Today is the organizing tips edition of Works-for-Me Wednesday, but I have no new organizing tips to impart. Check out my articles on Organizing Girl Scout Troop Information and Things Not To Do: Home Organizing Edition. Meanwhile, here’s an idea for a homemade gift kids can use to surprise their faraway relatives!
In early December, my first-grader was looking at a book of crafts made from trash and came upon this idea: Make a doorstop by decorating a shoebox with scrap fabric or wrapping paper and filling it with gravel. He wanted to make one.
The trouble was that we don’t need a doorstop. In our 90-year-old house, there are some doors that won’t stay shut at times, but we almost never find ourselves needing to prop a door open. I knew that if I allowed Nicholas to make a doorstop for our house, it would only be in the way–and a heavy box left lying around the floor is an obvious hazard to an often tired and clumsy mama.
However, we were headed to my parents’ house for Christmas, and they use doorstops! They have an attic fan. On summer evenings, it fans hot air out of the house into the attic, causing cooler air from outdoors to come in through the windows, and that breeze slams the bedroom doors if they are not propped open. They might have enough doorstops already, but surely they would see a new one as a useful gift to receive. I explained this to Nicholas, and he was happy to make his doorstop a gift for Grandma and Granddad.
The fact that we would be traveling by airplane presented an obvious problem (to me–Nicholas might not have thought of it until he lifted the finished doorstop) : We would not want to carry such a heavy gift in a suitcase, but it would be very expensive to mail! I explained this to Nicholas, and his face fell, but I immediately announced a brilliant work-around: “Decorate the empty box so that we can open it. We’ll put a plastic bag in there to hold the gravel. Then I’ll pack it in my suitcase with some clothes inside so it doesn’t squash. After we get there, we’ll sneak over to the school playground and fill the bag with gravel and hide it under my coat. Then we’ll put it inside the box and wrap the gift.” Nicholas loved the idea of stealthily creating a mysteriously heavy gift!
We didn’t have a spare shoebox, but we found a corrugated cardboard box of about that size, with a hinged lid. Nicholas carefully wrapped blue tissue paper around it and taped it into place with the lid open. (I suggested using a sturdier paper, but he was certain of what he wanted.) Then he used markers to draw dogs and cats and also write DOOR STOP on it to prevent any confusion.
Everything went according to our plan, except that we had not considered the possibility of rain or snow that would make the playground gravel wet. Our first morning there was sunny, and the top surface of the gravel was dry, but when we started scooping we found that the lower gravel was damp. We carefully collected only the top layer. Nobody wants a mildewed doorstop!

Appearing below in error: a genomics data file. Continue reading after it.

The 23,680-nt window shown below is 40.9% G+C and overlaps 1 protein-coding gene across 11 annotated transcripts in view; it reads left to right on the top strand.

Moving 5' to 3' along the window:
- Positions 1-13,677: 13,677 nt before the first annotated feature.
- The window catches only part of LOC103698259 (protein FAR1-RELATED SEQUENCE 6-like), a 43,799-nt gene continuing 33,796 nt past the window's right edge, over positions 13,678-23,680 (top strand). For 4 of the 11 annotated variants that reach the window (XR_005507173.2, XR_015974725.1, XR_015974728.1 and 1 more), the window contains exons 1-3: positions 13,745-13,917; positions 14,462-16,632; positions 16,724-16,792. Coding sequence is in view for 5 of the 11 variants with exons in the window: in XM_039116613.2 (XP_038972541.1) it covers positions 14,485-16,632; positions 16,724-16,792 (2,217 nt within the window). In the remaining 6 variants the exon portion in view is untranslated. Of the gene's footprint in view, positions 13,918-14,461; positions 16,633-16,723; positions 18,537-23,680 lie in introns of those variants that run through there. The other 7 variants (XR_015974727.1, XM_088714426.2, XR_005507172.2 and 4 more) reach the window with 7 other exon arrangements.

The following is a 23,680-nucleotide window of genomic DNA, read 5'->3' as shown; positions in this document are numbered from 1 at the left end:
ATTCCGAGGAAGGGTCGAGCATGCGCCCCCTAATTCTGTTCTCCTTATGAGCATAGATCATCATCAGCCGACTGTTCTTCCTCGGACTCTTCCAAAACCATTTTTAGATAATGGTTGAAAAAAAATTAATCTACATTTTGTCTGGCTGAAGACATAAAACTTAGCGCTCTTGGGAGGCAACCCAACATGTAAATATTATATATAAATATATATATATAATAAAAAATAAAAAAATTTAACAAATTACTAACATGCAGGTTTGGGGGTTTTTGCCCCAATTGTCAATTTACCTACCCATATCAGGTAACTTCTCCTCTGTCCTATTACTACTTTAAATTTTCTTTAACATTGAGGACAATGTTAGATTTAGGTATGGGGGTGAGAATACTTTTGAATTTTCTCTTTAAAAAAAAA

My father, a notorious squeezer and shaker of Christmas presents, had little opportunity to investigate this one because we arrived on the evening of the 23rd so didn’t get it under the tree until Christmas Eve morning. But he certainly was startled when he picked it up to open it! What could be so heavy?! And how had we transported it?! Nicholas gleefully explained our clever plan.
A practical, earth-friendly gift that cost pennies (for the tape), was fun and easy for a kid to make all by himself, and provided him with a funny story to tell his friends works for me!
4 thoughts on “A Doorstop from Reused Materials, Delivered By Airplane!”
You do realize that taking gravel from the school playground is stealing, right? You could have bought gravel, quite easily, and cheaply. I don’t think that was the world’s greatest example to give your son.
Well, I guess it is stealing, to about the same extent that taking paper napkins from a mall food court to blow your nose (when you didn’t buy any food) is stealing. I felt that taking about 3 cups of gravel off a playground that contains about 6 truckloads of gravel was morally acceptable.
Tell me how I would buy gravel easily and cheaply on Christmas Eve. I would have had to borrow a car, but I could have come up with some ruse for doing that–but that wouldn’t have been a good moral example. Leaving that aside, I’m wondering what type of store sells a small amount of gravel for a small amount of money, and whether there is one in my parents’ small town.
You probably also realize that you are rationalizing your behavior. Any store that sells fish would have had a bag of gravel the perfect size for less than $4. Or you could have put a note in the box saying that the gravel was forthcoming. If everyone thinks that it is ok to go steal 3 cups of gravel from the playground, pretty soon there is no protection on the ground for the children who are playing. Then the taxpayers have to pay for the gravel and labor to spread it. People make the same rationalizations about taking paint sample cards for craft projects, and taking express mail boxes from the post office. Taking something that doesn’t belong to you, without permission or payment, or intent to use it for its proper purpose is stealing.
Yes, it is a rationalization. Like most people, I make the occasional moral compromise when I think it will do no actual harm.
I did talk with my son about this last night. We agreed that it was technically stealing but that it truly is not enough to make a difference. If every kid in that school (about 500) did the same project, that might reduce the gravel depth on the playground enough that you could see a difference, but they still would have enough gravel to last the rest of the year. The school gets new gravel spread every August. My parents, who received this gift, are among the taxpayers who fund that school.
I agree that it is better to make gifts that do not require swiping anything from a public place.